Two tracks will be available for physician participation in CPC+. In Track 1, physicians will receive a monthly care management fee ranging from $6 to $30 per beneficiary in addition to fee-for-service payments for covered services under the Medicare Physician Fee Schedule. In Track 2, physicians will receive a monthly care management fee ranging from $9 to $33 per beneficiary, and “instead of full Medicare fee-for-ser-vice payments for Evaluation and Management services, will receive a hybrid of reduced Medicare fee-for-service payments and up-front comprehensive primary care pay-ments for those services.”

Incentive payments will be provided in advance to prac-tices in both tracks, but whether participating practices are permitted to retain or are required to return those incentives will be based on health outcomes determined by quality and utilization metrics. Practices cannot partici-pate in CPC+ if they participate in other Medicare shared savings programs and demonstrations.

It remains to be seen how much legacy building the Obama administration can accomplish with respect to healthcare between now and January 20, 2017 when the next president is inaugurated, but it’s clear there’s going to be a lot of activity. Healthcare providers will likely face unexpected changes and new challenges. And depending on the results of November’s presidential and congressio-nal elections, another new wave of change could be just around the corner.


Nashville Memphis Birmingham Austin


About the Author:

Denise Burke is a partner with Waller and focuses exclusively on healthcare investigations, regulatory and operational issues. Denise is the current chair of the Tennessee Bar Association Health Law Section, ranked by Best Lawyers and featured in Memphis Medical New’s InCharge magazine.

UTHSC Graduates 779 New Healthcare Professionals

The University of Tennessee Health Science Center graduated 779 new healthcare professionals during sepa-rate ceremonies for each of its six col-leges last month.

The 779 graduates include:• 123 from the College of Dentistry.• 77 from the College of Graduate

Health Sciences.• 188 from the College of Health

Professions.• 158 from the College of Medi-

cine.• 81 from the College of Nursing.• 152 from the College of Pharma-

cy.The class is comprised of 462 wom-

en and 317 men. Reflective of the di-versity in Tennessee, 20 percent of the graduates are from underrepresented groups.  The class includes 197 gradu-ates who came from out of state.

Lori Gonzalez, PhD, vice chancel-lor for Academic, Faculty and Student Affairs, said this year’s class of 779 is a significant increase in number over last year’s class of 698 graduates.

Ovarian Cancer Fundraiser to Be Part of ‘West Fight On’ Event

The Ovarian Cancer Awareness Foundation’s Teal Run/Walk fundraiser will become part of   the West Cancer Center’s Fight On Cycle, Run, Walk event which will be held September 17 at Shelby Farms Park.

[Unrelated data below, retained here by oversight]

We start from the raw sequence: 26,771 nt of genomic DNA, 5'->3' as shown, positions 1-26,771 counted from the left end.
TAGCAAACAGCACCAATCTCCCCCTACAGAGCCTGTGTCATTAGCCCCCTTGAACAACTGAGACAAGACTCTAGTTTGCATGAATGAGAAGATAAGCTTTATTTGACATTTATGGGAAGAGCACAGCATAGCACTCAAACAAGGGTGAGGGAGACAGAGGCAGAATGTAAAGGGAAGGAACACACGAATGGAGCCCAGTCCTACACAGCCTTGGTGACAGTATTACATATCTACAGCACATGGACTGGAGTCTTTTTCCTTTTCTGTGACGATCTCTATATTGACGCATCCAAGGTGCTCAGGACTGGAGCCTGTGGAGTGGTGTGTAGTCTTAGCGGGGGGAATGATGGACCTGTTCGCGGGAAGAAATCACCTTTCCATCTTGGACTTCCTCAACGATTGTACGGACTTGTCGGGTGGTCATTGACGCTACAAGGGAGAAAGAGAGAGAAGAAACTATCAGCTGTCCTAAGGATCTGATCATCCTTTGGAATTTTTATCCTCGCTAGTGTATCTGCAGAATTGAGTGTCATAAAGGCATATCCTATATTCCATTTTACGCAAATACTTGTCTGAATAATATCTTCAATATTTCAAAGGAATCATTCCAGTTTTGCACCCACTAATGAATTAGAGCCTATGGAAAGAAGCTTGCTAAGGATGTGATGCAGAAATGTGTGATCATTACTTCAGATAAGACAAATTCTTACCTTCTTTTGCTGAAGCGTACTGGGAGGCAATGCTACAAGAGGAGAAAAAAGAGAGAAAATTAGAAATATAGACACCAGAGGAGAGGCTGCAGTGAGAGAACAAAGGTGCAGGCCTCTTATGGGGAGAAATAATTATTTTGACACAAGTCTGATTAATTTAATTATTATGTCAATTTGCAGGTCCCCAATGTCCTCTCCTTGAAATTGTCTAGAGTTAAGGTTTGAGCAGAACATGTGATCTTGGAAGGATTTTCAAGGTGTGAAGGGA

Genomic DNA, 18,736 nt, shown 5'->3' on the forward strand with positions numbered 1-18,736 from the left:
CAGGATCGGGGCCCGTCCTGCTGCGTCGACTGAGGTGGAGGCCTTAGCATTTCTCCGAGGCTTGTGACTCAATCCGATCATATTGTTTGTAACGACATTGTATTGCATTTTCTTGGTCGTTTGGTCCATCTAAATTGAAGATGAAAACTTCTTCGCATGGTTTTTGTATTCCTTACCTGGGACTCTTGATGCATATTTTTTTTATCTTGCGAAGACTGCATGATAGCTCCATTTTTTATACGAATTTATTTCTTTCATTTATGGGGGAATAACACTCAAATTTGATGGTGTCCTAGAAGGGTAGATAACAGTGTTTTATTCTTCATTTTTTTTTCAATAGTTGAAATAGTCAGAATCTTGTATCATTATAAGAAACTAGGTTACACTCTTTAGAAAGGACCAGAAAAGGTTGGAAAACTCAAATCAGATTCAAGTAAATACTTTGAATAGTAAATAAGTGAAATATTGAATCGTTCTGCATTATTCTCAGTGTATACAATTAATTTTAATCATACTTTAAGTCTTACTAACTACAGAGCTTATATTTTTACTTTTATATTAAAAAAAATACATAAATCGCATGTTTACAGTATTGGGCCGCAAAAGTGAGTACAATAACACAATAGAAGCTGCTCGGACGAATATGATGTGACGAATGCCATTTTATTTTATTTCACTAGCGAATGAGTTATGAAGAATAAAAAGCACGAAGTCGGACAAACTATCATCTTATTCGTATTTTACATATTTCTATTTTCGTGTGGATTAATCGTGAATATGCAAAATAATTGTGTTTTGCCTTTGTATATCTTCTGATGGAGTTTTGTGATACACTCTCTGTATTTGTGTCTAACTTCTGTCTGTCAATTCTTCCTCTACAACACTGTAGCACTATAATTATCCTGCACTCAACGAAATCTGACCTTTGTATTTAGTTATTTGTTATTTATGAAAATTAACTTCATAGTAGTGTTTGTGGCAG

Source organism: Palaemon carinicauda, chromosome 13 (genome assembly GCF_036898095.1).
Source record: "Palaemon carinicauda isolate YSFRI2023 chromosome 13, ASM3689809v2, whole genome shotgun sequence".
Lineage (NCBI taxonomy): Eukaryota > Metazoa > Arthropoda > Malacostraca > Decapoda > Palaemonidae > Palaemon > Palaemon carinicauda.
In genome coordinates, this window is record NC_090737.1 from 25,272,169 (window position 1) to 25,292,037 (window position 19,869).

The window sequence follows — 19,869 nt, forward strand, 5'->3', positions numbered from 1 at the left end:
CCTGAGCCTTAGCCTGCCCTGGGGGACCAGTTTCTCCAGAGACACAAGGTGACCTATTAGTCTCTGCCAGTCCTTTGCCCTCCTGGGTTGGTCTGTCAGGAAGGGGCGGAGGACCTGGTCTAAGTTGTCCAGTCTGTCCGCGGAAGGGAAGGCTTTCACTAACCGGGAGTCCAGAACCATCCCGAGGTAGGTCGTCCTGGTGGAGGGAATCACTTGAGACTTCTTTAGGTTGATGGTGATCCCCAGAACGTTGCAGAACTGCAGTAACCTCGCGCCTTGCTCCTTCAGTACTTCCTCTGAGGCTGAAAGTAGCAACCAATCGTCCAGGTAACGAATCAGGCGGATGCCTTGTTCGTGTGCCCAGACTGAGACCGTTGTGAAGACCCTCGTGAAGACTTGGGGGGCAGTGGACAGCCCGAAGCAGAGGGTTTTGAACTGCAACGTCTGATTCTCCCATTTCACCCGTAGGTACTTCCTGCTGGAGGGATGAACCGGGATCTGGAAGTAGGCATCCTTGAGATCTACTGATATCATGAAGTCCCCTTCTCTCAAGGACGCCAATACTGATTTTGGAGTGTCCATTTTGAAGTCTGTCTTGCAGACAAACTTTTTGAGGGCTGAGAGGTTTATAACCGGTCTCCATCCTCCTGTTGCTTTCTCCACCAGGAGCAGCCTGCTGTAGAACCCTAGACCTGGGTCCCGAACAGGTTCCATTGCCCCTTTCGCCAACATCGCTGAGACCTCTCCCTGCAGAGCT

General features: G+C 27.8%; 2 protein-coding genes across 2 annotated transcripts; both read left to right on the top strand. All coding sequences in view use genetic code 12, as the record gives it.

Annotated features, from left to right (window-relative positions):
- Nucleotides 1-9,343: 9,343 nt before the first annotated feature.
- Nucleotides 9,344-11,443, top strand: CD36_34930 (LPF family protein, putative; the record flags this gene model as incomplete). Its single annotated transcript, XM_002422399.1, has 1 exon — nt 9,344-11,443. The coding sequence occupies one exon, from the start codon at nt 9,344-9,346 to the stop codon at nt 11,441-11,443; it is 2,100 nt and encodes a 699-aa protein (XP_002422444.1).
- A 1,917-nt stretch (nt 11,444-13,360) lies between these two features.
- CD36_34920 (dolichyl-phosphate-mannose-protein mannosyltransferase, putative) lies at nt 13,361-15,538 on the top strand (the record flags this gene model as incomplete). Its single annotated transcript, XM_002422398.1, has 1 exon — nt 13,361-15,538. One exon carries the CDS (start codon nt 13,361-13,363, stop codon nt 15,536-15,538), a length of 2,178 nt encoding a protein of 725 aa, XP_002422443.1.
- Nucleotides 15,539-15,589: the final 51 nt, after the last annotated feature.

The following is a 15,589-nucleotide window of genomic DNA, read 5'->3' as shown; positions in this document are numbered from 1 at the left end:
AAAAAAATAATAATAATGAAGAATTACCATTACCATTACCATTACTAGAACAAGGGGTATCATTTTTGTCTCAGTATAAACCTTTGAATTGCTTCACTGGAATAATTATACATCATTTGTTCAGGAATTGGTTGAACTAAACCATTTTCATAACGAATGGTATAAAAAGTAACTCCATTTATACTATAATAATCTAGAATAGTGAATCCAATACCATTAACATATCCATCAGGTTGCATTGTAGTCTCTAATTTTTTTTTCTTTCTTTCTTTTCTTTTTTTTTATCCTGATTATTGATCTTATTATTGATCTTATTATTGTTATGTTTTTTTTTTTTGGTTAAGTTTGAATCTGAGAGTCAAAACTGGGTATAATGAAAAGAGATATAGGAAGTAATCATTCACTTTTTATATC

Fight On Cycle, Run, Walk will in-

clude a 5K run and a tribute walk in conjunction with the Ovarian Cancer Awareness Foundation and will include cycling events , an 18-mile ride, a 32-mile ride, a 62-mile metric century ride, a Cyclocross event; and a health and wellness expo complete with entertain-ment, food, and beverages.  

Those wanting more information should visit http://www.ocafoundation.org/ or http://www.westcancercenter.org/, or http://westfighton.com/

Saint Francis Healthcare Hospitals Honored for Patient Safety 

Saint Francis Hospital-Bartlett and Saint Francis Hospital-Memphis have been honored with “A” Hospital Safety Scores by The Leapfrog Group, an in-dependent hospital industry watchdog.

The two hospitals were the only ones in the Memphis area to receive an “A” grade. A total of 24 hospitals in Tennessee received an “A” grade.

Saint Francis Hospital-Memphis was recognized as a “Straight A” hospi-tal for being one of 98 hospitals nation-wide to have achieved an “A” grade in every grading period since 2012. Saint Francis Hospital-Bartlett received its fifth consecutive “A” grade.

The Hospital Safety Score was cal-culated under the guidance of the na-tion’s leading experts on patient safety and is administered by The Leapfrog Group. The Hospital Safety Score is designed to provide consumers with in-formation they need when making deci-sions about a hospital stay.

Methodist Healthcare Wins CON Approval for $280 Million Project

The Tennessee Health Services and Development Agency approved the Certifi-cate of Need (CON) filed by Methodist Healthcare to modernize Methodist Univer-sity Hospital (MUH).

The hospi-tal’s news release stated, “The mod-ernization project will restructure the campus and centralize clinical services, creating a patient-and-fam-ily-centered care environment that will be easily ac-cessible and easy to navigate.”

Transplant services currently spread across the hospital will be consolidated on two floors in the tower.

West Cancer Center’s Union Avenue clinic will be consolidated in the tower with hospital-based inpatient and surgical services creating one comprehensive cancer center.

Outpatient care will be consolidated in the new tower, making these services easily accessible from the parking plaza that will connect directly to the tower.

The $280 million plan will add 440,000 square feet to the hospital’s campus and remove 240,000 square feet with the demolition of the Crews Building. A new nine-story tower will be constructed above the emergency department extending above and over Eastmoreland. Methodist will also invest in state-of-the-art equipment, el-evating health care with the most advanced technology available.

Construction is expected to begin in January 2017 and be completed in the spring of 2019.

Page 16: Memphis Medical News June 2016